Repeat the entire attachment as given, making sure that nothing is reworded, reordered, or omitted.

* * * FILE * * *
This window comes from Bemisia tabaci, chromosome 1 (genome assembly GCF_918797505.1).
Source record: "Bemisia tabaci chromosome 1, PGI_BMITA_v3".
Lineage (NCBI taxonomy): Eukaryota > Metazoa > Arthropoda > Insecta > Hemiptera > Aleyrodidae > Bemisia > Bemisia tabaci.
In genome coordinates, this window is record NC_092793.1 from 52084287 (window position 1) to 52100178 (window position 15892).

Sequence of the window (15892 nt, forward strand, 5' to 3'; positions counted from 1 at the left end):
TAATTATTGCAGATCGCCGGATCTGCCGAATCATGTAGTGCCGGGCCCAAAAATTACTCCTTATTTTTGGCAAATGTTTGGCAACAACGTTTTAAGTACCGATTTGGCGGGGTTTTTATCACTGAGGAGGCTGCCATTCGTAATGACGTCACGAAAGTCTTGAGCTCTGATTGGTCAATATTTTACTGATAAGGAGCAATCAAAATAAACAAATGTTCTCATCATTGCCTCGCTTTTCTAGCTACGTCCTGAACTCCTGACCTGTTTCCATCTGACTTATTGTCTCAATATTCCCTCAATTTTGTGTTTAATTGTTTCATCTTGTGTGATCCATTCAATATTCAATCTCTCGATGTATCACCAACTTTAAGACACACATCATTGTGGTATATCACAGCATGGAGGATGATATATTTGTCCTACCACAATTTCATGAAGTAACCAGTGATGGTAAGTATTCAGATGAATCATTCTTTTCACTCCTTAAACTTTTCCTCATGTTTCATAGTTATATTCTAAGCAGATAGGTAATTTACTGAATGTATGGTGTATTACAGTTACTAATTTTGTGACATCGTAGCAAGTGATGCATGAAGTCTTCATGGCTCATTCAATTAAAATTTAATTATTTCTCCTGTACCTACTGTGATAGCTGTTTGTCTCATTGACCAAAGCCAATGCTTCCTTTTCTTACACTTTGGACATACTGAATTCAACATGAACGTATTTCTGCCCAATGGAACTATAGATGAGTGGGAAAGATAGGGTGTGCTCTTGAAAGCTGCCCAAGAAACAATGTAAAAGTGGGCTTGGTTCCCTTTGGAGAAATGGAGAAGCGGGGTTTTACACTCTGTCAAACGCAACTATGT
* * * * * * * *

This window comes from Bemisia tabaci, chromosome 1 (genome assembly GCF_918797505.1).
Source record: "Bemisia tabaci chromosome 1, PGI_BMITA_v3".
Lineage (NCBI taxonomy): Eukaryota > Metazoa > Arthropoda > Insecta > Hemiptera > Aleyrodidae > Bemisia > Bemisia tabaci.
In genome coordinates, this window is record NC_092793.1 from 52084287 (window position 1) to 52100178 (window position 15892).

Sequence of the window (15892 nt, forward strand, 5' to 3'; positions counted from 1 at the left end):
TAATTATTGCAGATCGCCGGATCTGCCGAATCATGTAGTGCCGGGCCCAAAAATTACTCCTTATTTTTGGCAAATGTTTGGCAACAACGTTTTAAGTACCGATTTGGCGGGGTTTTTATCACTGAGGAGGCTGCCATTCGTAATGACGTCACGAAAGTCTTGAGCTCTGATTGGTCAATATTTTACTGATAAGGAGCAATCAAAATAAACAAATGTTCTCATCATTGCCTCGCTTTTCTAGCTACGTCCTGAACTCCTGACCTGTTTCCATCTGACTTATTGTCTCAATATTCCCTCAATTTTGTGTTTAATTGTTTCATCTTGTGTGATCCATTCAATATTCAATCTCTCGATGTATCACCAACTTTAAGACACACATCATTGTGGTATATCACAGCATGGAGGATGATATATTTGTCCTACCACAATTTCATGAAGTAACCAGTGATGGTAAGTATTCAGATGAATCATTCTTTTCACTCCTTAAACTTTTCCTCATGTTTCATAGTTATATTCTAAGCAGATAGGTAATTTACTGAATGTATGGTGTATTACAGTTACTAATTTTGTGACATCGTAGCAAGTGATGCATGAAGTCTTCATGGCTCATTCAATTAAAATTTAATTATTTCTCCTGTACCTACTGTGATAGCTGTTTGTCTCATTGACCAAAGCCAATGCTTCCTTTTCTTACACTTTGGACATACTGAATTCAACATGAACGTATTTCTGCCCAATGGAACTATAGATGAGTGGGAAAGATAGGGTGTGCTCTTGAAAGCTGCCCAAGAAACAATGTAAAAGTGGGCTTGGTTCCCTTTGGAGAAATGGAGAAGCGGGGTTTTACACTCTGTCAAACGCAACTATGT